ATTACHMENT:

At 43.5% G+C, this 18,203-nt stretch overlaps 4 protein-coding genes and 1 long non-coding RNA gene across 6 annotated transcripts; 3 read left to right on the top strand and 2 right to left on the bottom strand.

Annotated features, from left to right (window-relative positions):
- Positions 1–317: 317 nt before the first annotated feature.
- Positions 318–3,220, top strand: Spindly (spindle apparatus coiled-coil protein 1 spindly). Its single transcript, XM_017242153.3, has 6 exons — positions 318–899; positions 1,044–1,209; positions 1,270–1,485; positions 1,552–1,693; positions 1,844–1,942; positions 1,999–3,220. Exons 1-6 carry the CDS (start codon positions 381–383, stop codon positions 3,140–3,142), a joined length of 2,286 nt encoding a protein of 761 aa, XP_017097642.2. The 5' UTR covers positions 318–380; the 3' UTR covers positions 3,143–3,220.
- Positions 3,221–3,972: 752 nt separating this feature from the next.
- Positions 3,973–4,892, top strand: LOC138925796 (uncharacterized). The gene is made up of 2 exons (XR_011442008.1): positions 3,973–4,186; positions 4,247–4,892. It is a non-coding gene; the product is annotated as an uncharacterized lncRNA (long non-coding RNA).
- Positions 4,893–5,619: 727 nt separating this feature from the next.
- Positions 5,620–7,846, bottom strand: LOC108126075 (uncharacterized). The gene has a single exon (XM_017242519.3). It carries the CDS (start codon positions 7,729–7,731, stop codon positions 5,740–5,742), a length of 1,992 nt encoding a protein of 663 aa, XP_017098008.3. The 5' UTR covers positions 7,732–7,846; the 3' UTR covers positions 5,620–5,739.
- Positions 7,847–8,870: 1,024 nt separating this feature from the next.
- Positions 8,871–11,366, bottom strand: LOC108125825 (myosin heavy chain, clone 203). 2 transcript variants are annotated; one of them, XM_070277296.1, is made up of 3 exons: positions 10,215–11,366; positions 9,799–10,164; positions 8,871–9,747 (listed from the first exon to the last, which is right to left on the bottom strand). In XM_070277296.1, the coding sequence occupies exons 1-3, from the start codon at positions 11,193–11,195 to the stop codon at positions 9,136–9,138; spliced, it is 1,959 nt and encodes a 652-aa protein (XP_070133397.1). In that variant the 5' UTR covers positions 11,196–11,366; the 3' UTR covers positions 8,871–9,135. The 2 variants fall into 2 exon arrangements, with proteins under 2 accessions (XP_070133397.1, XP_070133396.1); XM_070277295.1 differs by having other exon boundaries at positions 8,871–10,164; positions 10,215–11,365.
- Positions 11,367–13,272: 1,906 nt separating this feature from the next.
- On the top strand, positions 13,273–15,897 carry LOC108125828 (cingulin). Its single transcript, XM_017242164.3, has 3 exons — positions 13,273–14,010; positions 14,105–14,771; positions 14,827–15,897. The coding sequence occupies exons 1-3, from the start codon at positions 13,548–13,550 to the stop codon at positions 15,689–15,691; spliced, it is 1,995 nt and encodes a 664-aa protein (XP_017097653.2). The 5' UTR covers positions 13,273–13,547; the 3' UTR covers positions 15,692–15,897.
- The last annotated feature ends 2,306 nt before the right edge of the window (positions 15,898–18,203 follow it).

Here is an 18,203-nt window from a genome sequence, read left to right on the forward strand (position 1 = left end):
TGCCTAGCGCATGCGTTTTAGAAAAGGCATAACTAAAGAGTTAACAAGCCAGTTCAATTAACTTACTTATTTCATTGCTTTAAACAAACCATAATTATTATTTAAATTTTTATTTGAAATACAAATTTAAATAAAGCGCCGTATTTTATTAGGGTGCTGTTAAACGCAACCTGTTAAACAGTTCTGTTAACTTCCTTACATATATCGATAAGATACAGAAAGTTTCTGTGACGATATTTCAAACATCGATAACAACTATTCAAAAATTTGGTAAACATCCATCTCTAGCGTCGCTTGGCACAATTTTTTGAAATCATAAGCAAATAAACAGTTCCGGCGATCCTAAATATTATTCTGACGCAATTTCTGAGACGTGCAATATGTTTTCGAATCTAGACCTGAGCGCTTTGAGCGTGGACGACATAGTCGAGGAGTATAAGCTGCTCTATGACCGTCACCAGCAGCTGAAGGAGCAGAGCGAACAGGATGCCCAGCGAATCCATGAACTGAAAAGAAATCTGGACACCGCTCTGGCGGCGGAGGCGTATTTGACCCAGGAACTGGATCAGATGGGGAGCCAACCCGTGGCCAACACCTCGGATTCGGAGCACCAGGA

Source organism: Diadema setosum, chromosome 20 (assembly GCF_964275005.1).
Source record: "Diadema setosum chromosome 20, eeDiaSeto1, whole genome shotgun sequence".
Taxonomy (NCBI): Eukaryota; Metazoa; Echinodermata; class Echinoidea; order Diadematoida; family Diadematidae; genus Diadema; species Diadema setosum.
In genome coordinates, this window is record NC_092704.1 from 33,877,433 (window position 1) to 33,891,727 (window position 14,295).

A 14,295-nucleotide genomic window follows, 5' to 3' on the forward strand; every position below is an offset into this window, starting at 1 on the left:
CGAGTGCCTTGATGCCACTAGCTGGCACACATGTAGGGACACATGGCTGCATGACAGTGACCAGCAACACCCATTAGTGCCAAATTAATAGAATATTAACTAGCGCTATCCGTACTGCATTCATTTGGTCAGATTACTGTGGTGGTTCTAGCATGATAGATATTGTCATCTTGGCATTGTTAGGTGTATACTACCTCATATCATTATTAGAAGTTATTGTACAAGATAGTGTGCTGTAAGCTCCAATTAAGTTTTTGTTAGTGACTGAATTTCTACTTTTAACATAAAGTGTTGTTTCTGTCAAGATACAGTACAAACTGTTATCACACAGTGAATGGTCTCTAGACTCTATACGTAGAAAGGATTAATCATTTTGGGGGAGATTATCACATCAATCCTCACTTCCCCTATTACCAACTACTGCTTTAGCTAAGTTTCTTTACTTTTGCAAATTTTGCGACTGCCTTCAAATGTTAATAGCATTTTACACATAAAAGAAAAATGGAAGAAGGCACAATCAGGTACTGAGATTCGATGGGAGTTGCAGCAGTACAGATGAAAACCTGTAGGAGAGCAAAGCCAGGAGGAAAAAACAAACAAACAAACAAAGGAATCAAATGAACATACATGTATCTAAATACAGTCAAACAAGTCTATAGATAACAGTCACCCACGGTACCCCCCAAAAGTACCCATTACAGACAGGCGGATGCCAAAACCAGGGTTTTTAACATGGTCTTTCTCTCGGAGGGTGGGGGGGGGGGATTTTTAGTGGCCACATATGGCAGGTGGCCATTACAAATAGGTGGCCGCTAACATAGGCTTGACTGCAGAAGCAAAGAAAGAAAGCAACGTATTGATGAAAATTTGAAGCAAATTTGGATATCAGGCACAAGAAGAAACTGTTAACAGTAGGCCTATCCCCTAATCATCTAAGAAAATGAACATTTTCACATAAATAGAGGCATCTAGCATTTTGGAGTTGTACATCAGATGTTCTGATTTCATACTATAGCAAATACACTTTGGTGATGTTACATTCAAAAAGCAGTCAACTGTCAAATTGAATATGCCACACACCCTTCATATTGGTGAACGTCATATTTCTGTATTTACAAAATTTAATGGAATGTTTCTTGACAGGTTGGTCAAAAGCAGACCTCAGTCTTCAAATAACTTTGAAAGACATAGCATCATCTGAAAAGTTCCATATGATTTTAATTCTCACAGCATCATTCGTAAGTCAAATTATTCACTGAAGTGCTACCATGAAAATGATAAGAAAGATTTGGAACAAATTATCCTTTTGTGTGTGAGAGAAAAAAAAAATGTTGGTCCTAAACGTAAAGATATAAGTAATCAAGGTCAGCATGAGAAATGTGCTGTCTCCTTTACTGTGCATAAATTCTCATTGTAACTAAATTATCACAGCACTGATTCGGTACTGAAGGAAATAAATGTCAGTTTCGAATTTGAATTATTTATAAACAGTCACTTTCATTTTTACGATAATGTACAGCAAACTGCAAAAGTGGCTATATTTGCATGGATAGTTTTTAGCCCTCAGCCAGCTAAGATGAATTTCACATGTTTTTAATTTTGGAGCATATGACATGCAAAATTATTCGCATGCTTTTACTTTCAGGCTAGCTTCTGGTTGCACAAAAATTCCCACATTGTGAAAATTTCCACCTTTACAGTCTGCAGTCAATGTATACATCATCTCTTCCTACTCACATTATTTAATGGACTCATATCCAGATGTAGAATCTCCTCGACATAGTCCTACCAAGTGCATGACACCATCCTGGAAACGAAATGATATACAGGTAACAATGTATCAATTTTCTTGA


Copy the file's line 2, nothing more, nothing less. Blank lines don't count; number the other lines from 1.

Annotated features, from left to right (window-relative positions):